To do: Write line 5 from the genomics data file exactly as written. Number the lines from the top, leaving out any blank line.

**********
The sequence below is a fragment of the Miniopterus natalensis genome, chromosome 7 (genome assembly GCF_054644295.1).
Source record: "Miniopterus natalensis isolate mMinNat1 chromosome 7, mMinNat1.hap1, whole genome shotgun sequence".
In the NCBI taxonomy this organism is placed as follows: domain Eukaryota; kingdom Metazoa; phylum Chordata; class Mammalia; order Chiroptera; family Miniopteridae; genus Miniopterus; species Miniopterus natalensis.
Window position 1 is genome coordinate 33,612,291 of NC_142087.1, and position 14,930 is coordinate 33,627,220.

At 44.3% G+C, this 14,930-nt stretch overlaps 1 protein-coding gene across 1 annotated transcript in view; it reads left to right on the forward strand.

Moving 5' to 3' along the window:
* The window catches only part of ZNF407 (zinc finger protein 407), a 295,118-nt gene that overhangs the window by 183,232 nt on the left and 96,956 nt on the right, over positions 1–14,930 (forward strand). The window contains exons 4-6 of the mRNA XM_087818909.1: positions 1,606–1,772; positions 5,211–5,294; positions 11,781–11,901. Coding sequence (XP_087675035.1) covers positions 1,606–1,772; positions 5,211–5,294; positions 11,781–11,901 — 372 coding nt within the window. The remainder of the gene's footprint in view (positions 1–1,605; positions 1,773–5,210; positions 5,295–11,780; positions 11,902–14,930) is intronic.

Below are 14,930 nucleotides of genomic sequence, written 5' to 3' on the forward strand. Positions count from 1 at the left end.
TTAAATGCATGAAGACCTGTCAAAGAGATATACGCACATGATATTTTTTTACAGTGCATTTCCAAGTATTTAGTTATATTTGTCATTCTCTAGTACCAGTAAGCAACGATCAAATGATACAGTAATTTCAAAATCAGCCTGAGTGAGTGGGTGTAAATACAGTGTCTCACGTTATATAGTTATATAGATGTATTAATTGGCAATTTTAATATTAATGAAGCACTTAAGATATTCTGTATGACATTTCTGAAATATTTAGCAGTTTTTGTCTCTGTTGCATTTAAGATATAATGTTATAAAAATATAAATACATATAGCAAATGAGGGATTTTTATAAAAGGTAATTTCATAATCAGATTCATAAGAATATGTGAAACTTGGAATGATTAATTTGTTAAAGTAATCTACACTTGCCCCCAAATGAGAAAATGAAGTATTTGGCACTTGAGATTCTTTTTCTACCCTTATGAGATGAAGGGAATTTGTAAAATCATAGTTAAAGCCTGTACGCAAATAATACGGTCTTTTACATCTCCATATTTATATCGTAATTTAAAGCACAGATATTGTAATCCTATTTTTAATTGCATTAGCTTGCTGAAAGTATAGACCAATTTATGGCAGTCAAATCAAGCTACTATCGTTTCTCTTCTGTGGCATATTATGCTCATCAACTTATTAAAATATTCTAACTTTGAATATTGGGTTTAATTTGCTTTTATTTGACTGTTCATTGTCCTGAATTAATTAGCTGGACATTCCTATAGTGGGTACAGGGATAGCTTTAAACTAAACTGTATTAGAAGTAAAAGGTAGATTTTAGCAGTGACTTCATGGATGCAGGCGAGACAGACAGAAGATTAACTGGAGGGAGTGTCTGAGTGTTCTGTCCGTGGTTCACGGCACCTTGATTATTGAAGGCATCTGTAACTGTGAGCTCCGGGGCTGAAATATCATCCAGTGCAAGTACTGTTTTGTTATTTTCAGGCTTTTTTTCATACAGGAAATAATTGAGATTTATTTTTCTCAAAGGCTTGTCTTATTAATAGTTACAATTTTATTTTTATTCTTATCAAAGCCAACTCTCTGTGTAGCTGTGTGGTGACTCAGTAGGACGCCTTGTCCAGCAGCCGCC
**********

At 44.3% G+C, this 14,930-nt stretch overlaps 1 protein-coding gene across 1 annotated transcript in view; it reads left to right on the forward strand.